. The comedies, histories, tragedies, and poems of William Shakspere. IV.] MUCH ADO ABOUT NOTHING. 75. ^ Scene IV.^ Troth, I think your otherrahato were better.The rabato was the ruff, or collar for the neck,such as we often see in the portraits of QueenElizabeth. Dekker calls them your stiff-necked rebatoes. Menage derives it fromrebattre, to put back. The portrait in the op-posite column offers a pleasing example of thiscostume. ^ Scene IV.— Clap us into— Light o love. The name of an old tune; mentioned also inthe Two Gentlemen of Verona, Act I., Scene 2.Subsequently to the publication of hi

. The comedies, histories, tragedies, and poems of William Shakspere. IV.] MUCH ADO ABOUT NOTHING. 75. ^ Scene IV.^ Troth, I think your otherrahato were better.The rabato was the ruff, or collar for the neck,such as we often see in the portraits of QueenElizabeth. Dekker calls them your stiff-necked rebatoes. Menage derives it fromrebattre, to put back. The portrait in the op-posite column offers a pleasing example of thiscostume. ^ Scene IV.— Clap us into— Light o love. The name of an old tune; mentioned also inthe Two Gentlemen of Verona, Act I., Scene 2.Subsequently to the publication of hi Stock Photo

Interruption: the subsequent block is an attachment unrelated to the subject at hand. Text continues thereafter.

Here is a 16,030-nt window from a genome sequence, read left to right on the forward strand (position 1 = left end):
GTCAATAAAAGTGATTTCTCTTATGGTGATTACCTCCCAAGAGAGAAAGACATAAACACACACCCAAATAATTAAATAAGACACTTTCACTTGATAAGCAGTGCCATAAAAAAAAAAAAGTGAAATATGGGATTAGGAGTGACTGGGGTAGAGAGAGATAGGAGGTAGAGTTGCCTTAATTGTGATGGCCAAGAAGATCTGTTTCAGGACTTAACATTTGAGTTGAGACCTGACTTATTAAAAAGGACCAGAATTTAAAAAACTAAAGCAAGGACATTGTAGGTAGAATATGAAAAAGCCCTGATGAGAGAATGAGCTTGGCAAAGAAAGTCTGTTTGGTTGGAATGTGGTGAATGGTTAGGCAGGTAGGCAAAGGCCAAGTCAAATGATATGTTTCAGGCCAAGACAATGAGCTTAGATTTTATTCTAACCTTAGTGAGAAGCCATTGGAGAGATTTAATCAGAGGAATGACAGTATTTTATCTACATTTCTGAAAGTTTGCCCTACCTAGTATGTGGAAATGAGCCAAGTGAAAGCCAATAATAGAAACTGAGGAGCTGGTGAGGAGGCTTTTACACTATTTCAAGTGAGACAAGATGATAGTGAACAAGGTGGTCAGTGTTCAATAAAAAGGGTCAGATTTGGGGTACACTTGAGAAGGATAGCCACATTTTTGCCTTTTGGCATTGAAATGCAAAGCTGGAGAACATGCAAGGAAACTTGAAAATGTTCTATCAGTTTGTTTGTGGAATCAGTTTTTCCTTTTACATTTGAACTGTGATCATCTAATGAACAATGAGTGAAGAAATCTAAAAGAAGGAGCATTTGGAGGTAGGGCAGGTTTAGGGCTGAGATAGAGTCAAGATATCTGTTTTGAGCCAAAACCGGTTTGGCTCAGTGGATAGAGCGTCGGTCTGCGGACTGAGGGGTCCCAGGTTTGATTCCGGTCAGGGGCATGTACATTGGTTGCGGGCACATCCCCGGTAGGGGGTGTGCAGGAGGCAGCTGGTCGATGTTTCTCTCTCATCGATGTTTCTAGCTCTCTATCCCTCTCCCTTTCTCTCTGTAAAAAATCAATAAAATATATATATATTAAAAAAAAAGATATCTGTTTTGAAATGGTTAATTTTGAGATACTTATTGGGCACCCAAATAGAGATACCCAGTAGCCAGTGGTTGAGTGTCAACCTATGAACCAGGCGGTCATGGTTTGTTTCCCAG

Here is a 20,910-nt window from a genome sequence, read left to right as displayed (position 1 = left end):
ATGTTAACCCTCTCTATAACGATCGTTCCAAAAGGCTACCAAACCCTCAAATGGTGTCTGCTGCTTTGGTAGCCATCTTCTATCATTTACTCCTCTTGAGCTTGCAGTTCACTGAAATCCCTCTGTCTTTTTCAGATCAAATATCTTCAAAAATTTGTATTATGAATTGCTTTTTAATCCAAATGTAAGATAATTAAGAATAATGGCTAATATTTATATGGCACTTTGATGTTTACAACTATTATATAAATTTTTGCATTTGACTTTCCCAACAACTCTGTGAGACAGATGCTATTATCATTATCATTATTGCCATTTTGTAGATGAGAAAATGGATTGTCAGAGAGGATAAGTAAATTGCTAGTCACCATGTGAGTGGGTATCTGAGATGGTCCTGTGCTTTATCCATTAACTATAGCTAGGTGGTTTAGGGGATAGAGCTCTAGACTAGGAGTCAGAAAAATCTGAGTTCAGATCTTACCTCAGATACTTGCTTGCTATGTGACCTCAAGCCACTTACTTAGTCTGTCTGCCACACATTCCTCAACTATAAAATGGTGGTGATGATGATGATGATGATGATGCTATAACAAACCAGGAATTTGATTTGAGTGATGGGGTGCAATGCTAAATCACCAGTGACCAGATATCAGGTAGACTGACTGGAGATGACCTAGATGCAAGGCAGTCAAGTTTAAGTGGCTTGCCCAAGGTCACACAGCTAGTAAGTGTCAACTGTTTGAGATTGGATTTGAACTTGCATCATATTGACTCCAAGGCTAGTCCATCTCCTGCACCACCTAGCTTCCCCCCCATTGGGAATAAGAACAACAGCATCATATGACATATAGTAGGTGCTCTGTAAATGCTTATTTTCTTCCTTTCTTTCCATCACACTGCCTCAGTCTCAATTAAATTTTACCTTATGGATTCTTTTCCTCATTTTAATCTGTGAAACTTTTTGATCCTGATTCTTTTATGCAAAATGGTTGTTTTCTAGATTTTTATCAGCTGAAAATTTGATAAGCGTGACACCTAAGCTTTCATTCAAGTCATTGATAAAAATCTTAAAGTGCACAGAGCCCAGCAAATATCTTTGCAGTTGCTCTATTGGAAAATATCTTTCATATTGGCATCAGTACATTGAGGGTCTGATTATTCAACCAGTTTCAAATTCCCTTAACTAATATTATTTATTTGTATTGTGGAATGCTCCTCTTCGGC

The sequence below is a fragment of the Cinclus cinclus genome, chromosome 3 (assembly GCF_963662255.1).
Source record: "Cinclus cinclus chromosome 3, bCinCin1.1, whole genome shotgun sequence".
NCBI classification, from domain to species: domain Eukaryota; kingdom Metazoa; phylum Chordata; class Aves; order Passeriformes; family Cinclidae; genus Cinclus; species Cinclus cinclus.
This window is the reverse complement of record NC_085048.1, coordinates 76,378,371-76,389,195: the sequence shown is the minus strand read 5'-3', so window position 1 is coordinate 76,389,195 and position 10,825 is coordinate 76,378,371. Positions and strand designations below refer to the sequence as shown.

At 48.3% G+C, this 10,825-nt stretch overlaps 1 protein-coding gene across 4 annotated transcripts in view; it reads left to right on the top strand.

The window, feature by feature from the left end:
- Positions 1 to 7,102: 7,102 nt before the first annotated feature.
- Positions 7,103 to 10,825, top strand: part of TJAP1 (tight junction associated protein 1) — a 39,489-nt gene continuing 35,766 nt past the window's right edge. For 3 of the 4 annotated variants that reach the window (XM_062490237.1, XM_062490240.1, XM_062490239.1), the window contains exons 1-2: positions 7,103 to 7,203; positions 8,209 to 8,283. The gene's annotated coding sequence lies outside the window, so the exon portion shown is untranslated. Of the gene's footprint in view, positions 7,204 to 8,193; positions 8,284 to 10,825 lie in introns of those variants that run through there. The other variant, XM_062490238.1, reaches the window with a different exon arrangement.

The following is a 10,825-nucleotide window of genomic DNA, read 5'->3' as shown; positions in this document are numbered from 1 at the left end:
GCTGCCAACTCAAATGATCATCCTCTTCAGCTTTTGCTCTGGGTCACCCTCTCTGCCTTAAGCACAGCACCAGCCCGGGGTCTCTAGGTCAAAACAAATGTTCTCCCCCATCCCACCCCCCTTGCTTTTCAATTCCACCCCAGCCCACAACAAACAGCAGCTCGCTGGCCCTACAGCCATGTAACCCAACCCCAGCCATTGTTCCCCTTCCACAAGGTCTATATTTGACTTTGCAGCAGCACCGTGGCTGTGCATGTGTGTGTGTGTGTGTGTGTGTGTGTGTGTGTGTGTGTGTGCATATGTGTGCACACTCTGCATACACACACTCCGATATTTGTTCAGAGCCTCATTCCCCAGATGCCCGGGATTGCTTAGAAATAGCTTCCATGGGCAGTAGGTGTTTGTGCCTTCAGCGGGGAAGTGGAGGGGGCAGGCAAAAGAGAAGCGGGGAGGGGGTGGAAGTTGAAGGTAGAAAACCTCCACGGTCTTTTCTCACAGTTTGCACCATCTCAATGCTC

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The Reading Room / Alamy Stock Photo

Image ID:

2AG2WBC

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7.1 MB (492.4 KB Compressed download)

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1330 x 1879 px | 22.5 x 31.8 cm | 8.9 x 12.5 inches | 150dpi

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. The comedies, histories, tragedies, and poems of William Shakspere. IV.] MUCH ADO ABOUT NOTHING. 75. ^ Scene IV.^ Troth, I think your otherrahato were better.The rabato was the ruff, or collar for the neck, such as we often see in the portraits of QueenElizabeth. Dekker calls them your stiff-necked rebatoes. Menage derives it fromrebattre, to put back. The portrait in the op-posite column offers a pleasing example of thiscostume. ^ Scene IV.— Clap us into— Light o love. The name of an old tune; mentioned also inthe Two Gentlemen of Verona, Act I., Scene 2.Subsequently to the publication of his history, SirJohn Hawkins states that he lately recoveredit from an ancient MS. He gives the melodyonly, in the following mannei-. We have addeda base and a few notes of accompaniment:— Slow. »^ 1 I MSEBh^ ^^^^^ ^ms t± Ij-T 5:3? ms: -ir-t 5^

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